The dispute over the future of Kashmir began in 1947 with the partition of the Empire of India and the creation of independent India and Pakistan. India is primarily Hindu, while Pakistan is mainly Muslim. Under the terms of the 1947 Indian Independence Bill, Kashmir was supposed to determine which of the two nations it would join. Because of Kashmir's Muslim majority, Pakistanis believed that it should be part of Pakistan. Kashmir, however, was led by the Hindu Maharaja Hari Singh. His decision to join his state to India, accepted by the Indian parliament on 26 October 1947, precipitated conflict with Pakistan. This event sparked an uprising in Kashmir by its predominantly Muslim population and Pakistani tribesmen, the Azad Kashmiri, who marched on the provincial capital of Srinigar. The Indian government responded by airlifting troops into Kashmir the next day. Heavy fighting then occurred between Indian Army and Air Force units on the one hand and the rebellious Muslims and their Pakistani supporters on the other.
In November Pakistani troops crossed the border into Kashmir and fought an undeclared war with Indian forces through December 1947. Direct negotiations between India and Pakistan over Kashmir having failed, at the end of December 1947 the dispute was referred to the United Nations (UN). On 20 January 1948, the UN Security Council set up a commission to resolve the dispute. Sporadic fighting between the two sides continued, including a Pathan uprising in Kashmir on 8 February 1948 that was put down by Indian forces. Finally, UN mediation brought about a cease-fire on 1 January 1949. India, however, rejected the arbitration arrangement put forward by the UN, and the continuing dispute over Kashmir rendered close relations between India and Pakistan impossible.
Under the January 1949 agreement, UN observers monitored the cease-fire line. Pakistan was left in control of the north, known as Azad (free) Kashmir. India maintained control of the remainder, including Jammu, amounting to nearly two-thirds of the state. The vote to decide Kashmir's future called for by the UN never occurred. Negotiations took place intermittently between India and Pakistan over Kashmir but with no tangible result. On 20 August 1953, Sheikh Mohammed Abdullah, the prime minister of Kashmir, and Jawaharlal Nehru, the prime minister of India, reached agreement on a plebiscite regarding the future of Jammu, but India then withdrew its pledge and imprisoned Abdullah. On 26 January 1957, India officially annexed Kashmir. Pakistan protested this action, and the UN refused to recognize it.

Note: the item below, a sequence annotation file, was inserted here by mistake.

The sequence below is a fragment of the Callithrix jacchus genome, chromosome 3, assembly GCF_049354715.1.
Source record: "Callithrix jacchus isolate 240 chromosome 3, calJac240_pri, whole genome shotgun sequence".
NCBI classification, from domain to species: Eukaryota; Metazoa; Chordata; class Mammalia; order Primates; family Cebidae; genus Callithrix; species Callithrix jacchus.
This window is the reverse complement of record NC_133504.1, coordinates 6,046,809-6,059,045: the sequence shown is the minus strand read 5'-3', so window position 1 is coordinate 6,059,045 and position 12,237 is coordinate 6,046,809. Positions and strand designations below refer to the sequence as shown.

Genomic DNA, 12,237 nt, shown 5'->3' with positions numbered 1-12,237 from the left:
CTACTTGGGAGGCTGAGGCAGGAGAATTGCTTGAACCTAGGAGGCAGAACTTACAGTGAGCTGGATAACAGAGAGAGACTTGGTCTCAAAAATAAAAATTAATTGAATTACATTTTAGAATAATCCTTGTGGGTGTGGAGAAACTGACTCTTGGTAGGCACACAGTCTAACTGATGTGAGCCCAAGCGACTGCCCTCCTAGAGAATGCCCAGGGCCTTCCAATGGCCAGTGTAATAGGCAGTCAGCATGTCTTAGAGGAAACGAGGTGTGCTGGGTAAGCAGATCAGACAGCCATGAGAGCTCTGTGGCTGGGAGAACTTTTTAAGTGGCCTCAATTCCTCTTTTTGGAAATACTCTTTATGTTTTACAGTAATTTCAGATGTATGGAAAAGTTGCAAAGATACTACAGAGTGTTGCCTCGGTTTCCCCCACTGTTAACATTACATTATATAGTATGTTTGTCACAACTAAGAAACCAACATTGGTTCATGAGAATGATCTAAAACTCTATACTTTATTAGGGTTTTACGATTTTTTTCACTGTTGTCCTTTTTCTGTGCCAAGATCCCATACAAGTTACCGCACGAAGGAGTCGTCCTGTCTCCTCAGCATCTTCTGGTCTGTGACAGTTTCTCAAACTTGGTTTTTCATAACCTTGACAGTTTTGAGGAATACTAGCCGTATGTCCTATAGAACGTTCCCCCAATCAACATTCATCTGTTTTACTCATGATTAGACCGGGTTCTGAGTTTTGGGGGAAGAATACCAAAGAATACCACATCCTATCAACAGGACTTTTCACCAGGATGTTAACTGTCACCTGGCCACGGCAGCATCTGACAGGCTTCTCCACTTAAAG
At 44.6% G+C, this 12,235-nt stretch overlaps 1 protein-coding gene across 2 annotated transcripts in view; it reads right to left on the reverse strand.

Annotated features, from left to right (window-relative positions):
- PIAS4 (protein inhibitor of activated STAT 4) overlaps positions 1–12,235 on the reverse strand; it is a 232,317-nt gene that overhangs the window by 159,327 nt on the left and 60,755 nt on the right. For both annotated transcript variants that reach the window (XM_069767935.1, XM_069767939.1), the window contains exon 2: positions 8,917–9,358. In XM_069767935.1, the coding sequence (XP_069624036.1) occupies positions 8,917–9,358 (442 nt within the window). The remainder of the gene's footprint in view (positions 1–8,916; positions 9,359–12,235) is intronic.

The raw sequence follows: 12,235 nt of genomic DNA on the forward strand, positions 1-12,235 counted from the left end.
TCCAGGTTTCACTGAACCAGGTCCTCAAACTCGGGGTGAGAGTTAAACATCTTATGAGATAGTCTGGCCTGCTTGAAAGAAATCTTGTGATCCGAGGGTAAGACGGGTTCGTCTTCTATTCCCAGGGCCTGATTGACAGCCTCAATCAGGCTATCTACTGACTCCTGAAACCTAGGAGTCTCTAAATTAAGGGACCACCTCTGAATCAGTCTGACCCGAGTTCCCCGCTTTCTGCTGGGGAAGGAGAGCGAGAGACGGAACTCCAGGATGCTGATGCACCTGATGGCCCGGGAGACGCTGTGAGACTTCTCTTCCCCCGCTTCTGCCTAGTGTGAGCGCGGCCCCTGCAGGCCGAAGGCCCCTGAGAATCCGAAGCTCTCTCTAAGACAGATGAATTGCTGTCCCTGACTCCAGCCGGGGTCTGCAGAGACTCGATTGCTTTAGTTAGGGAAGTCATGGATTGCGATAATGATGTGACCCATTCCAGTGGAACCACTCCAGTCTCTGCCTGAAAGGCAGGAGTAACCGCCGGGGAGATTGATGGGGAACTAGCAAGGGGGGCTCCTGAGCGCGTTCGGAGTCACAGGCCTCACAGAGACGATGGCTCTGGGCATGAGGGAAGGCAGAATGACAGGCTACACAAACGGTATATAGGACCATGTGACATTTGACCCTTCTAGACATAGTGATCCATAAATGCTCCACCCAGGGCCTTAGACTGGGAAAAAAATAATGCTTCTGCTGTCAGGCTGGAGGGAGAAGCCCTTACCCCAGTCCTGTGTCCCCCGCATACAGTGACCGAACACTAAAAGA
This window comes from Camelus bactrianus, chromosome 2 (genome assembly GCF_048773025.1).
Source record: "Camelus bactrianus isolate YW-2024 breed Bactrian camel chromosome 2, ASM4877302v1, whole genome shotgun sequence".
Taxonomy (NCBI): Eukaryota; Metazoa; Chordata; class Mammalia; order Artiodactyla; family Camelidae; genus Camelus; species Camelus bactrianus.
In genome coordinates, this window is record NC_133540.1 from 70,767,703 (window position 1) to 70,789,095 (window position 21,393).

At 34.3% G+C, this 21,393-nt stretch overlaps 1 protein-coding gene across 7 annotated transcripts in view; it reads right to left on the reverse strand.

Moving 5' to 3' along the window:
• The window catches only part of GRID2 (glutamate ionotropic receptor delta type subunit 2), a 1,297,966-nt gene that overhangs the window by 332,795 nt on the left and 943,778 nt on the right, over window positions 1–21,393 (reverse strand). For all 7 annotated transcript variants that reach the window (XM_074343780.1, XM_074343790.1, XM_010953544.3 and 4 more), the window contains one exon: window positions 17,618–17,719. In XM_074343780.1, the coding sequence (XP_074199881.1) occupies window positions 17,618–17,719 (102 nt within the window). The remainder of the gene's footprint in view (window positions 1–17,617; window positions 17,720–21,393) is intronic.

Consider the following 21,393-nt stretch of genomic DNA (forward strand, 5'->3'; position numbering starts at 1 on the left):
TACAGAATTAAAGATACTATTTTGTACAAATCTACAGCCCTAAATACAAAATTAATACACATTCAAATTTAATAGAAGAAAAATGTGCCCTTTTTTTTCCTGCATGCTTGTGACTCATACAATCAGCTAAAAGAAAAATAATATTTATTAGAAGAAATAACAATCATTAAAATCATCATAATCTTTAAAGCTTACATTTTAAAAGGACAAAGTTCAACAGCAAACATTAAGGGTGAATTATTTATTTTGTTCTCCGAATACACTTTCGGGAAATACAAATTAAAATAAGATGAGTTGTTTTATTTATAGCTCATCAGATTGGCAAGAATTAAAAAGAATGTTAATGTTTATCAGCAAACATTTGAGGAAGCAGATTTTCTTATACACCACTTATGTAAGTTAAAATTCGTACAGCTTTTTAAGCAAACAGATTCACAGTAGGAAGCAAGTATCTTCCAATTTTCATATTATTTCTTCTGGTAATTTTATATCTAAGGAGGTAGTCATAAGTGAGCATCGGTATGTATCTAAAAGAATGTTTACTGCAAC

The dispute continued and was a principal cause of war between India and Pakistan in 1965. Border clashes in August led to major fighting in September. Large tank battles between the two sides resulted in stalemate. In a UN-brokered cease-fire on 22 September, both sides agreed to withdraw to the lines held on 5 August.
On 10 January 1966, India and Pakistan agreed to the Tashkent Declaration, which reestablished the former cease-fire line but failed to provide a permanent solution to the dispute between the two states. Hostilities between India and Pakistan began anew in 1971, this time over the succession of East Pakistan (later Bangladesh) from West Pakistan.
Although the war was not fought over Kashmir, fighting did occur along the cease-fire line. The war ended on 3 July 1972 with the Simla Agreement, signed by Pakistani President Zulfiqar Ali Bhutto and Indian Prime Minister Indira Gandhi. The agreement defined a new line of control in Kashmir, the same basic line as before with only minor deviations. The line of control is roughly 460 miles long and runs over extremely rugged terrain from Jammu in the southwest through the Himalayas in the northeast. Again, this line was monitored by UN observers. The agreement also called for Pakistan and India to refrain from the use of force in Kashmir.
India currently controls 53,665 square miles of Kashmir, while Pakistan administers nearly 32,358 square miles. The line between the two is monitored by members of the UN Military Observer Group in India and Pakistan (UNMOGIP). This team has been understaffed and insufficiently equipped since 1950. The UN team has been unable to accurately assess the many cease-fire violations claimed by Pakistan against India. For its part, India has not claimed a cease-fire violation since 1972 and has also severely limited UN observers from inspecting Indian-controlled areas. Violations mainly consisted of small-arms and artillery fire. By 1989, a Pakistan-supported insurgency in Indian Kashmir led to a rapid buildup of Indian forces in the area. The number of forces in the area has been substantially inflated, and India does not release information regarding its military forces. The insurgency and turmoil continue in the region. Melissa Hebert and Spencer C. Tucker
Bose, Sumantra. Kashmir: Roots of Conflict, Paths to Peace. Cambridge: Harvard University Press, 2003.; Ganguly, Sumit. The Origins of War in South Asia: The Indo-Pakistani Wars since 1947. Boulder, CO: Westview, 1994.; Heitzman, J., and Robert L. Worden, eds. India: A Country Study. Washington, DC: Federal Research Division, Library of Congress, 1995.; Margolis, Eric S. War at the Top of the World: The Struggle for Afghanistan, Kashmir, and Tibet. New York: Routledge, 2002.
Melissa Hebert and Spencer C. Tucker